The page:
...It was just after the sheep had returned, on a pleasant evening when the animals had finished work and were making their way back to the farm buildings, that the terrified neighing of a horse sounded from the yard. Startled, the animals stopped in their tracks. It was Clover's voice. She neighed again, and all the animals broke into a gallop and rushed into the yard. Then they saw what Clover had seen.
It was a pig walking on his hind legs.
Yes, it was Squealer. A little awkwardly, as though not quite used to supporting his considerable bulk in that position, but with perfect balance, he was strolling across the yard. And a moment later, out from the door of the farmhouse came a long file of pigs, all walking on their hind legs. Some did it better than others, one or two were even a trifle unsteady and looked as though they would have liked the support of a stick, but every one of them made his way right round the yard successfully. And finally there was a tremendous baying of dogs and a shrill crowing from the black cockerel, and out came Napoleon himself, majestically upright, casting haughty glances from side to side, and with his dogs gambolling round him.
He carried a whip in his trotter.
There was a deadly silence. Amazed, terrified, huddling together, the animals watched the long line of pigs march slowly round the yard. It was as though the world had turned upside-down. Then there came a moment when the first shock had worn off and when, in spite of everything — in spite of their terror of the dogs, and of the habit, developed through long years, of never complaining, never criticising, no matter what happened — they might have uttered some word of protest. But just at that moment, as though at a signal, all the sheep burst out into a tremendous bleating of —
‘Four legs good, two legs better! Four legs good, two legs better! Four legs good, two legs better!’
It went on for five minutes without stopping. And by the time the sheep had quieted down, the chance to utter any protest had passed, for the pigs had marched back into the farmhouse.
Benjamin felt a nose nuzzling at his shoulder. He looked round. It was Clover. Her old eyes looked dimmer than ever. Without saying anything, she tugged gently at his mane and led him round to the end of the big barn, where the Seven Commandments were written. For a minute or two they stood gazing at the tatted wall with its white lettering.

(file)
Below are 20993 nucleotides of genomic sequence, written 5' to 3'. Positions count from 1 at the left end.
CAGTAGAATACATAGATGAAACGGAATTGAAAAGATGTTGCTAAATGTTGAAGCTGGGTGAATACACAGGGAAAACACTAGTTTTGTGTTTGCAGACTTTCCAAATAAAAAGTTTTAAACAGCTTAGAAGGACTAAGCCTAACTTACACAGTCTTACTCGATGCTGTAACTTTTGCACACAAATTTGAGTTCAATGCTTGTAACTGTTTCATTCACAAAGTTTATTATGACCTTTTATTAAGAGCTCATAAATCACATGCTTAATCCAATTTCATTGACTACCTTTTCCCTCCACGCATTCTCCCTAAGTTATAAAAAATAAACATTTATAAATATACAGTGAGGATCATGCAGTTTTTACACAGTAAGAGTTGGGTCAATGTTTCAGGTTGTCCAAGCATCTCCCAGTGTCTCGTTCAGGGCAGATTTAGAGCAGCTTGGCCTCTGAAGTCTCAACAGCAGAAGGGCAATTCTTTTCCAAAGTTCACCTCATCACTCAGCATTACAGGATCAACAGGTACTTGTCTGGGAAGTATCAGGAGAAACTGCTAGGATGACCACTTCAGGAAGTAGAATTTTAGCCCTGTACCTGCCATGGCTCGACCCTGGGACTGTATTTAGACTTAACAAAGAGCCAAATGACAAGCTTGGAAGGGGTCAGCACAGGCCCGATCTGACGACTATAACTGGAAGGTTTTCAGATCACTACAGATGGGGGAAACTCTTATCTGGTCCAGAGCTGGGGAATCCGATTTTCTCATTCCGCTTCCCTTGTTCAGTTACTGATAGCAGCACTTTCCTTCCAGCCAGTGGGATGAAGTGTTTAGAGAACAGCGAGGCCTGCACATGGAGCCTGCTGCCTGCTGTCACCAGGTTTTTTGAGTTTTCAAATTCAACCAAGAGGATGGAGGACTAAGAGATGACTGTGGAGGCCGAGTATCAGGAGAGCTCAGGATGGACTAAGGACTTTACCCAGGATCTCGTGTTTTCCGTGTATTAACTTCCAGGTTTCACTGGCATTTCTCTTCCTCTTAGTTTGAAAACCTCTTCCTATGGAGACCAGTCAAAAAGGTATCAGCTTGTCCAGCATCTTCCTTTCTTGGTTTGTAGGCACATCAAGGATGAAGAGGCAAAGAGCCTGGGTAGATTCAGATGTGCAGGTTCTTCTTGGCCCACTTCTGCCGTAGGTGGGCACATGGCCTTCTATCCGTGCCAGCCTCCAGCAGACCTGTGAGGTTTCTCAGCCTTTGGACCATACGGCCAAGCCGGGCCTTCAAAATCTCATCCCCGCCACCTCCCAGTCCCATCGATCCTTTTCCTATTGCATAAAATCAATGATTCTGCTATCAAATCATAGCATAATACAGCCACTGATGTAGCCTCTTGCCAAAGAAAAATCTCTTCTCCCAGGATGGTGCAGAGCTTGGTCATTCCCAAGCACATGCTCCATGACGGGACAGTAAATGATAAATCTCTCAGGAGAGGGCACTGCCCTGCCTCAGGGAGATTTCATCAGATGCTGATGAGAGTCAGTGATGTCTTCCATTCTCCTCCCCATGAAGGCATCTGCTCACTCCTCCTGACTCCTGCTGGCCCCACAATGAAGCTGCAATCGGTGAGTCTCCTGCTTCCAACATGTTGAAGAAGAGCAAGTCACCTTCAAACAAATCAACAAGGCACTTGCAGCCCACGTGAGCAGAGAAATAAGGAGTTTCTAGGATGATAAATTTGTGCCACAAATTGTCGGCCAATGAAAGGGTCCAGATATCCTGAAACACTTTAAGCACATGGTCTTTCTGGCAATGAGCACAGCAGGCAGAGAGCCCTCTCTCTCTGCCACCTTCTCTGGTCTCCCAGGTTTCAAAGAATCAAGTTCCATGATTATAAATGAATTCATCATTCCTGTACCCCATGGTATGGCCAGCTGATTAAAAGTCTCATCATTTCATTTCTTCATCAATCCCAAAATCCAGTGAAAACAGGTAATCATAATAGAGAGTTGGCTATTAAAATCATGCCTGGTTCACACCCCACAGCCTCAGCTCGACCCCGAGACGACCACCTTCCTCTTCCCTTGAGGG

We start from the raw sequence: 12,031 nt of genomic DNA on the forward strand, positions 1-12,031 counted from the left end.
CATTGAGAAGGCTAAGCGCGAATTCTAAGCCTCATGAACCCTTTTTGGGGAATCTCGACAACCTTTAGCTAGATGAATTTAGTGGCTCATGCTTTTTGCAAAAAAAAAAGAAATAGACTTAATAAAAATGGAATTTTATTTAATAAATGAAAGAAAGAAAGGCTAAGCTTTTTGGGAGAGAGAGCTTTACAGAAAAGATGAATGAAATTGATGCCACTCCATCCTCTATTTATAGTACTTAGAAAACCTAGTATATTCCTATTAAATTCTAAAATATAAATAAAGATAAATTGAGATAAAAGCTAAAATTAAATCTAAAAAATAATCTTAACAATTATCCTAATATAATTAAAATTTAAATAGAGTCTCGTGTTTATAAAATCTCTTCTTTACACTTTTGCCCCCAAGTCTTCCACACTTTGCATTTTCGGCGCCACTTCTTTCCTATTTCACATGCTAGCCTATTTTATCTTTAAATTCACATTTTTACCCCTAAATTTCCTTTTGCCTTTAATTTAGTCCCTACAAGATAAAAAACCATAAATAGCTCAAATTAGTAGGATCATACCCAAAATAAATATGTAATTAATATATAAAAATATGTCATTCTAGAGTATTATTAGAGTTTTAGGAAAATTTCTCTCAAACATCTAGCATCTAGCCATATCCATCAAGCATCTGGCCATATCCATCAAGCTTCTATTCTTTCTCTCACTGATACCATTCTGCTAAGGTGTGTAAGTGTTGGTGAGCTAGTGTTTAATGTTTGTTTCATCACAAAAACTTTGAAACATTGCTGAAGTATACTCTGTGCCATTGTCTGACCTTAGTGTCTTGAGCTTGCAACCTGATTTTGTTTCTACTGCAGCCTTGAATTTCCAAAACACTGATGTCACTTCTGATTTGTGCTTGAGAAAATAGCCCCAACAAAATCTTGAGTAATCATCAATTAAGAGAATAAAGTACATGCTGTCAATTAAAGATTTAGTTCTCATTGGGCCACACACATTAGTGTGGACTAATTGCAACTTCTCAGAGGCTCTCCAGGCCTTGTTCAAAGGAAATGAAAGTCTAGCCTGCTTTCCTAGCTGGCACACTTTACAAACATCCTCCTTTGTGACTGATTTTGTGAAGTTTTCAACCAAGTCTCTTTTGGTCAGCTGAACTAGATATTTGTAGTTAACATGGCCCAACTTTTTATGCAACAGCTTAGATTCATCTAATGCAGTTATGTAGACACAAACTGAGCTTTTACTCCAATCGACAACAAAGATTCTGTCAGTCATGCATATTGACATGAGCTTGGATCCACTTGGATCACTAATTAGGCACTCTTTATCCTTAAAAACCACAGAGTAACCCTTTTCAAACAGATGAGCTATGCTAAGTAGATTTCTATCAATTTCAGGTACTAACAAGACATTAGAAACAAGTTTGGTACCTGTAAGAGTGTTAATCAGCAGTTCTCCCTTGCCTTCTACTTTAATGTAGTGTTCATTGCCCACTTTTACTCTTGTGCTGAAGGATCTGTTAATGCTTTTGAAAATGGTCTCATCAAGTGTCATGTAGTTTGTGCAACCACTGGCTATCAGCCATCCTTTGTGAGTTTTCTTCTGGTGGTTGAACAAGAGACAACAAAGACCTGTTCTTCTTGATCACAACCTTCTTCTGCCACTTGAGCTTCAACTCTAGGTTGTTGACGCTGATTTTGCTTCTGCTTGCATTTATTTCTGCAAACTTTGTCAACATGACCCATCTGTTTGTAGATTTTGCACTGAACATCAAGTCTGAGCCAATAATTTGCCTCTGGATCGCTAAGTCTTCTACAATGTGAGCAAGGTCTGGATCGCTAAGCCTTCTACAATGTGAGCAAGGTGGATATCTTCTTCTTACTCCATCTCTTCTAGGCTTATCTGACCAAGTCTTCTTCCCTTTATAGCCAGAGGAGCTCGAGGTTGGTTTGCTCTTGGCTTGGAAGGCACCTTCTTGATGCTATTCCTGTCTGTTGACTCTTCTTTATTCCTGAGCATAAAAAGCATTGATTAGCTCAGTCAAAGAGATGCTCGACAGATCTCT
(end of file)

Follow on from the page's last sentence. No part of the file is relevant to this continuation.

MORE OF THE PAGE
‘My sight is failing,’ she said finally. ‘Even when I was young I could not have read what was written there. But it appears to me that that wall looks different. Are the Seven Commandments the same as they used to be, Benjamin?’
For once Benjamin consented to break his rule, and he read out to her what was written on the wall. There was nothing there now except a single Commandment. It ran:
ALL ANIMALS ARE EQUAL
BUT SOME ANIMALS ARE MORE EQUAL THAN OTHERS
After that it did not seem strange when next day the pigs who were supervising the work of the farm all carried whips in their trotters. It did not seem strange to learn that the pigs had bought themselves a wireless set, were arranging to install a telephone, and had taken out subscriptions to John Bull, TitBits, and the Daily Mirror. It did not seem strange when Napoleon was seen strolling in the farmhouse garden with a pipe in his mouth — no, not even when the pigs took Mr. Jones's clothes out of the wardrobes and put them on, Napoleon himself appearing in a black coat, ratcatcher breeches, and leather leggings, while his favourite sow appeared in the watered silk dress which Mrs. Jones had been used to wear on Sundays...
Go to OTHER STORIES FROM ANIMAL FARM
RAELIAN BIBLE STORY (first cloned human). Telegraph, Apr 29, 2003
PROCREATION IN BRAVE NEW WORLD
~ an independent researcher monitoring local, national and international events ~